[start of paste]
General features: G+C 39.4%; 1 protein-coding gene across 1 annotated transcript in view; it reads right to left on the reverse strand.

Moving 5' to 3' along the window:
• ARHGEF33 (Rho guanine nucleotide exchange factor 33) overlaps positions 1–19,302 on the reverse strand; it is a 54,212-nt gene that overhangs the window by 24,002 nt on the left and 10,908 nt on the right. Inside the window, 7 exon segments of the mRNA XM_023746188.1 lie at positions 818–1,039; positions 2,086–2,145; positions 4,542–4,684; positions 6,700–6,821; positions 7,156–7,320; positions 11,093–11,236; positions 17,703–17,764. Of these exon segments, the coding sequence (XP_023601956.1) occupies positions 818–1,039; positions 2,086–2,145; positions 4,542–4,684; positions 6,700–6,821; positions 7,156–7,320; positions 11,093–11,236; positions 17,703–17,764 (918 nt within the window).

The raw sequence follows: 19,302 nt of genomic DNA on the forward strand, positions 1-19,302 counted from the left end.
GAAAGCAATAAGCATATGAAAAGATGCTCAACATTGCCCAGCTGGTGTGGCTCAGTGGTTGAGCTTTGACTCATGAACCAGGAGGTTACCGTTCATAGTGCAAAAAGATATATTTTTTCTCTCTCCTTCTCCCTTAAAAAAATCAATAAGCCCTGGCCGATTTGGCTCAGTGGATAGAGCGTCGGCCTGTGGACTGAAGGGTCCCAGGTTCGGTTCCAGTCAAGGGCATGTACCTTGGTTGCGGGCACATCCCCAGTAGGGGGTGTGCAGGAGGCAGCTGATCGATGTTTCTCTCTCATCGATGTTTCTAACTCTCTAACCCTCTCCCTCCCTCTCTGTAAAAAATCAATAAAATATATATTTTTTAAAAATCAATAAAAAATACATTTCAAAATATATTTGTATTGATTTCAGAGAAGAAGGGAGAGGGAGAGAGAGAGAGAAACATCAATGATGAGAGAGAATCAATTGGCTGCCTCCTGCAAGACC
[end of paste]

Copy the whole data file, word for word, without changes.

General features: G+C 39.4%; 1 protein-coding gene across 1 annotated transcript in view; it reads right to left on the reverse strand.

Moving 5' to 3' along the window:
• ARHGEF33 (Rho guanine nucleotide exchange factor 33) overlaps positions 1–19,302 on the reverse strand; it is a 54,212-nt gene that overhangs the window by 24,002 nt on the left and 10,908 nt on the right. Inside the window, 7 exon segments of the mRNA XM_023746188.1 lie at positions 818–1,039; positions 2,086–2,145; positions 4,542–4,684; positions 6,700–6,821; positions 7,156–7,320; positions 11,093–11,236; positions 17,703–17,764. Of these exon segments, the coding sequence (XP_023601956.1) occupies positions 818–1,039; positions 2,086–2,145; positions 4,542–4,684; positions 6,700–6,821; positions 7,156–7,320; positions 11,093–11,236; positions 17,703–17,764 (918 nt within the window).

The raw sequence follows: 19,302 nt of genomic DNA on the forward strand, positions 1-19,302 counted from the left end.
GAAAGCAATAAGCATATGAAAAGATGCTCAACATTGCCCAGCTGGTGTGGCTCAGTGGTTGAGCTTTGACTCATGAACCAGGAGGTTACCGTTCATAGTGCAAAAAGATATATTTTTTCTCTCTCCTTCTCCCTTAAAAAAATCAATAAGCCCTGGCCGATTTGGCTCAGTGGATAGAGCGTCGGCCTGTGGACTGAAGGGTCCCAGGTTCGGTTCCAGTCAAGGGCATGTACCTTGGTTGCGGGCACATCCCCAGTAGGGGGTGTGCAGGAGGCAGCTGATCGATGTTTCTCTCTCATCGATGTTTCTAACTCTCTAACCCTCTCCCTCCCTCTCTGTAAAAAATCAATAAAATATATATTTTTTAAAAATCAATAAAAAATACATTTCAAAATATATTTGTATTGATTTCAGAGAAGAAGGGAGAGGGAGAGAGAGAGAGAAACATCAATGATGAGAGAGAATCAATTGGCTGCCTCCTGCAAGACC